The panic-stricken employees who mistakenly broke off the beard attempted to glue the broken portion back on using epoxy but in the process, they caused further damage to the surface after they scraped away at the excess traces of epoxy. A proper restoration attempt was made the following year, which required the specialists to remove the work of the employees and refinish the surface.
This botched restoration was a close call!
Ancient Mosaics (c. 2nd – 6th Centuries) at the Hatay Museum
|Date||c. 2nd – 6th centuries|
|Where It Is Housed||Hatay Archaeology Museum, Antakya, Turkey|
This botched art restoration project by the Hatay Museum in Turkey is one restoration that will have you wishing that they left the original artwork alone. The startling difference and botched restoration were noticed by a local craftsman named Mehmet Daşkapan who pointed out the shocking difference between the original mosaic and the restored version of the mosaic, which appeared to have drastically altered the original artwork.
The restorer behind the project was Celal Küçük, who alongside the Culture and Tourism Ministry, defended the restoration efforts and claimed that Daşkapan only saw the initial stages of restoration.
However, the photos indicated that the initial restoration was unlikely to achieve the same detail as that of the original. Daşkapan pointed out at least 10 mosaics that seemed botched by the restoration project with other critics speculating that Daşkapan may have doctored the images using Photoshop. What do you think?
Orpheus Being Attacked by the Furies (c. 13th – 14th Centuries) by Leonardo da Vinci
|Artist Name||Leonardo da Vinci (1452 – 1519)|
|Date||c. 13th – 14th centuries|
|Medium||Pen and ink on paper|
|Where It Is Housed||Private collection|
This is perhaps the worst art restoration fail in art history, credited for its extreme damage and complete destruction of the sketch by one of the greatest artists of the Renaissance, Leonardo da Vinci. The sketch in question, Orpheus Being Attacked by the Furies, was destroyed in 2001 after it underwent restoration.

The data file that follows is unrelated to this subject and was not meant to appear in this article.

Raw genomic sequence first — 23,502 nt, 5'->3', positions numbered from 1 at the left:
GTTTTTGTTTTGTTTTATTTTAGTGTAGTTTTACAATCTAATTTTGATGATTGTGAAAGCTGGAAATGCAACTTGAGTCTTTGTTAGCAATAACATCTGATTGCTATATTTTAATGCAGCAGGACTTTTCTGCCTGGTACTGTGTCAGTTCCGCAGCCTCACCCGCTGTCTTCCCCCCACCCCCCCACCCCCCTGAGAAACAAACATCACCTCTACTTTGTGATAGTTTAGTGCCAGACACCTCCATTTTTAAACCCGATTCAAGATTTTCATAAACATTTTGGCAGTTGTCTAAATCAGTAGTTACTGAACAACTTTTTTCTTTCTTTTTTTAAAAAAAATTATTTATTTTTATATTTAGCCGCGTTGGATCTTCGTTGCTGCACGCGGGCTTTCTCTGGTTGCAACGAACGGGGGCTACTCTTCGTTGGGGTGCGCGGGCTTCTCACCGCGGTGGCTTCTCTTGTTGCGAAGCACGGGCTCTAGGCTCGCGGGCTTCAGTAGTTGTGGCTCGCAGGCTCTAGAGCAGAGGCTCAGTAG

The artwork itself was completely destroyed after the parties involved submerged the drawing in water and alcohol without testing the ink solubility of the drawing first.
This caused the drawing to sadly disappear and what remains of the drawing is said to be non-existent. The drawing was part of the many drawings compiled from Da Vinci’s notebooks, known as the Codex Atlanticus, which was created by Pompeo Leoni. The damage of this botched restoration project is irreversible and one can only stand in shock at the lack of proper handling and attention given to such a delicate and important work.
Saint George (16th Century) at the Church of San Miguel de Estella
|Date||c. 16th century|
|Where It Is Housed||Church of San Miguel de Estella, Navarre, Spain|
This shocking failed art restoration project gone wrong will have you kicking, screaming, crying…and throwing up. The Saint George statue at the church of San Miguel de Estella in Spain had undergone a restoration “project”, which did not receive proper authorization. The 500-year-old sculpture of Saint George on a horse was “restored” by a local art teacher who added his own take on Saint George and turned him into a comical spectacle resembling the cartoon character Tintin.
The sculpture’s restoration did not go unnoticed and made news headlines internationally.
The “restored” statue of Saint George on horseback at the Church of San Miguel, Estella, Navarre; Zarateman, CC0, via Wikimedia Commons
In 2019, the statue was placed under a re-restoration project and the sculpture was successfully restored to the correct color and facial features found in traces of the original. The project costs amounted to $34,000 and were thankfully executed by restoration professionals who stripped the sculpture down to its original state and restarted the correct restoration process from scratch.
The cost of implementing the re-restoration project was not only expensive but it also paid the price in terms of losing some of the sculpture’s original paint, thus, a significant part of the statue’s “historical footprint” was lost.
Saint Anthony of Padua (17th Century) in Soledad, Columbia
|Medium||Polychrome wood sculpture|
|Where It Is Housed||Soledad, Columbia|
This failed art restoration project cost approximately $328 and shows! A couple of hundred dollars was the price of a full-glam makeover of a wooden polychrome sculpture of Saint Anthony of Padua at a Columbian church in Soledad. The restoration attempt seemed cheap and so was the result. The final product of the restoration left the Saint, and baby Jesus, with a full-glam makeup look, complete with red lipstick, blush, and eyeshadow.
The random restorer did not understand the assignment and instead of a restoration, the sculpture got a beauty makeover.
Visitors of the church were left horrified and dismayed at the statue, which appeared to completely change the original personalities of the figures. The addition of makeup on these figures could be considered a statement toward the church after it received comments stating that the statue was “effeminate”.